What are "spicy liquids"?
From a kashrus point of view, spicy liquids are likely the most dangerous food in your kitchen. Spicy liquids may be able to pickle quickly — in as little as 18 minutes. First, let's understand pickling, then we'll understand spicy liquids.
OK, so what is "pickling"?
"Pickling" or kevisha, from a kashrus perspective, is a means of cooking without heat. For example, put cucumbers into brine and they are "pickled" — chemically changed into a different food — over a long period of time. The change that takes place changes the texture and taste of the pickled food.
Any liquid is able to kovesh (pickle) any solid if the solid is left in it for a long enough period of time. For example, place some raisins into water for 24 hours and see how they change. Now place some raisins into boiling water for a few minutes and compare the results.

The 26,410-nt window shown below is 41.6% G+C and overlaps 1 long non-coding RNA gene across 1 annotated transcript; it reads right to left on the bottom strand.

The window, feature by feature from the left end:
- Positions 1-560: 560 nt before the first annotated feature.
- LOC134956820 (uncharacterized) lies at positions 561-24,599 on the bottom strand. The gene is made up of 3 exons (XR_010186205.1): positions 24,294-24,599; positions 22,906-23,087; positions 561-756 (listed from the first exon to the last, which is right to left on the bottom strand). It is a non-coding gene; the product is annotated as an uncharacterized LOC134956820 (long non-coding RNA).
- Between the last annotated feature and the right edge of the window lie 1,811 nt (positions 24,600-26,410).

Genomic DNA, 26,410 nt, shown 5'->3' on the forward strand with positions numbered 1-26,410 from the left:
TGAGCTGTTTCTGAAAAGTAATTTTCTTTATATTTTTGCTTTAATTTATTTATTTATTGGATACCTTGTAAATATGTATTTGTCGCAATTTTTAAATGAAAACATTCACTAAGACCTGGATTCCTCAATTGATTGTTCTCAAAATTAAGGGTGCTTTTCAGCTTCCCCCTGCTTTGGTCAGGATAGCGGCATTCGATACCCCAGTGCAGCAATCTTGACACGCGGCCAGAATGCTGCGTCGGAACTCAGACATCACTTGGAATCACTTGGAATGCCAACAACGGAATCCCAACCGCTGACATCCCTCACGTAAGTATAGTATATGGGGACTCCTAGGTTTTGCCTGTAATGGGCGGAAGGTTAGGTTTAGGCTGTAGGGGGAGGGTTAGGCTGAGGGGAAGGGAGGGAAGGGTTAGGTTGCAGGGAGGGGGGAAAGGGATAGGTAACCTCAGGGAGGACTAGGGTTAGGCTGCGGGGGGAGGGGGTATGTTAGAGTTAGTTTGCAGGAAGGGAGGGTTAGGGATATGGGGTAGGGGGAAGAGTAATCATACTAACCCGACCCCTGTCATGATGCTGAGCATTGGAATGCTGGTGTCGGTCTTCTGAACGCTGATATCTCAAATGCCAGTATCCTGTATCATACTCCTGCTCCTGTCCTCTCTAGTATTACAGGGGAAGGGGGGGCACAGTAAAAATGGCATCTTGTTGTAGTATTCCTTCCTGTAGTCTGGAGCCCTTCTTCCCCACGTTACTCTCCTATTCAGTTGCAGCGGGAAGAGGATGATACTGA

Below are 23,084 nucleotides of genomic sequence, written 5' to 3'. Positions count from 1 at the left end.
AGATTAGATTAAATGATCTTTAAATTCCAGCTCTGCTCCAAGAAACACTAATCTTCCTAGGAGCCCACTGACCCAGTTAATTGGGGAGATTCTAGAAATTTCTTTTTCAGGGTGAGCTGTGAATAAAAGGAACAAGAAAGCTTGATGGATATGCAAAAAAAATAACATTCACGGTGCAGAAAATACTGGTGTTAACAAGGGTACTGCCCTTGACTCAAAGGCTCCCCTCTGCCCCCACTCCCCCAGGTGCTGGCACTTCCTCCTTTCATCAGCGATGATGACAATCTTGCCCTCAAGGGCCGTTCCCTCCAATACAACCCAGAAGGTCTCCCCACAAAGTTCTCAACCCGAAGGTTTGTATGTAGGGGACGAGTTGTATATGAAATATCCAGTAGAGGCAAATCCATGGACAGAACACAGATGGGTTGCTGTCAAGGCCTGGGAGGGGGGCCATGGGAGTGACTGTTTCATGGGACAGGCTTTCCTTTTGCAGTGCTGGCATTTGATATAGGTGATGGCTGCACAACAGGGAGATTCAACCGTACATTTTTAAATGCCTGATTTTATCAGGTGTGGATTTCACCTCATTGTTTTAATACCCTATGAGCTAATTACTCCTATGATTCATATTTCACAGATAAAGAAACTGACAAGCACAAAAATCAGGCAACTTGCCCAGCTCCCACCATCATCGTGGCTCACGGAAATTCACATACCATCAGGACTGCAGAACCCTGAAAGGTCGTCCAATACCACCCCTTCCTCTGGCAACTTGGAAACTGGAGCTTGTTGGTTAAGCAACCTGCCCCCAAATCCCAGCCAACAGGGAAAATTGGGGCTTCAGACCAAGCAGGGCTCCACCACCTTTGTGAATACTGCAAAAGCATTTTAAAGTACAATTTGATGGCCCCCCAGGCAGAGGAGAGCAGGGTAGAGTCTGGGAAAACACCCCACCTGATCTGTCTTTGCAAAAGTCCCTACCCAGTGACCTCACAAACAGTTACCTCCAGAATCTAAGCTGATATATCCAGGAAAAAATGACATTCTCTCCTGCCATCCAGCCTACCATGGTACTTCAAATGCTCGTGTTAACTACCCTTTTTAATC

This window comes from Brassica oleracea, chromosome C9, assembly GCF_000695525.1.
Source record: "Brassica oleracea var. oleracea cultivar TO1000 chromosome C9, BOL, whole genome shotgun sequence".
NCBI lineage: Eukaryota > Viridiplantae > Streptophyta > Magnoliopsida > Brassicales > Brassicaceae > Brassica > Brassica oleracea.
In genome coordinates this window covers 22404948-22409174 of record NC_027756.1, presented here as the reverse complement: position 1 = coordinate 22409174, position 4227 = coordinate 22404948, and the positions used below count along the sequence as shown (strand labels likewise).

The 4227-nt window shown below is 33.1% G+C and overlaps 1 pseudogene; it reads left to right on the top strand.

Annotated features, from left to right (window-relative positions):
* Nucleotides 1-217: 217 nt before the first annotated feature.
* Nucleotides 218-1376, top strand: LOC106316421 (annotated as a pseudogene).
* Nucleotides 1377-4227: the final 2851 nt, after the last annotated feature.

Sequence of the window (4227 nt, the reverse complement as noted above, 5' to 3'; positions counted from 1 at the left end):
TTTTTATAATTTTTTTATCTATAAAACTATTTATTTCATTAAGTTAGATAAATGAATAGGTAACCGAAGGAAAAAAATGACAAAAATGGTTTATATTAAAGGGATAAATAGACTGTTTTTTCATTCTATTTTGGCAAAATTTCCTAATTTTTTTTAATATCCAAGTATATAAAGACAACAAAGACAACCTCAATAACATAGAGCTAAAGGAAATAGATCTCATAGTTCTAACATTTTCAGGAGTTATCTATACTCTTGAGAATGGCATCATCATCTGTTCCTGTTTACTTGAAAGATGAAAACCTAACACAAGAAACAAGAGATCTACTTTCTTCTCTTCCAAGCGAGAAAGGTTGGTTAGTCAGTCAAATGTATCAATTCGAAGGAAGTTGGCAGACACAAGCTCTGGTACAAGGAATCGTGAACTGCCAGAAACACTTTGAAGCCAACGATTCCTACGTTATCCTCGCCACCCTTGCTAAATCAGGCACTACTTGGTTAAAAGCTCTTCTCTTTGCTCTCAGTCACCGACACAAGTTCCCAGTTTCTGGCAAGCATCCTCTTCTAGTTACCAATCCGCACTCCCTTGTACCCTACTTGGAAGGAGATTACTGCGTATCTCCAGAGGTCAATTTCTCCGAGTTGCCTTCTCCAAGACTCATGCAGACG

The status of any solid food that sits in a liquid food for 24 hours is (almost) identical to having cooked that solid in that liquid. Thus a piece of chicken that sits in cold milk for 24 hours has the same status as chicken cooked in milk and may not be eaten. The same is true for dishes — cold milk that sits in a meat pot for 24 hours renders the pot forbidden just like milk cooked in a meat pot.
What about spicy liquids?
Spicy liquids do the same thing only faster. Thus spicy meat chili will render a dairy bowl unkosher in 18 minutes while plain (not spicy) meat chili would need 24 hours. Similarly, strong nonkosher wine vinegar will render its container nonkosher in 18 minutes.
What liquids are spicy?
It is impossible to list all the liquids that are considered spicy, but the following list should give you enough examples to let you know what to pay attention to in your kitchen:
Questions to ponder:
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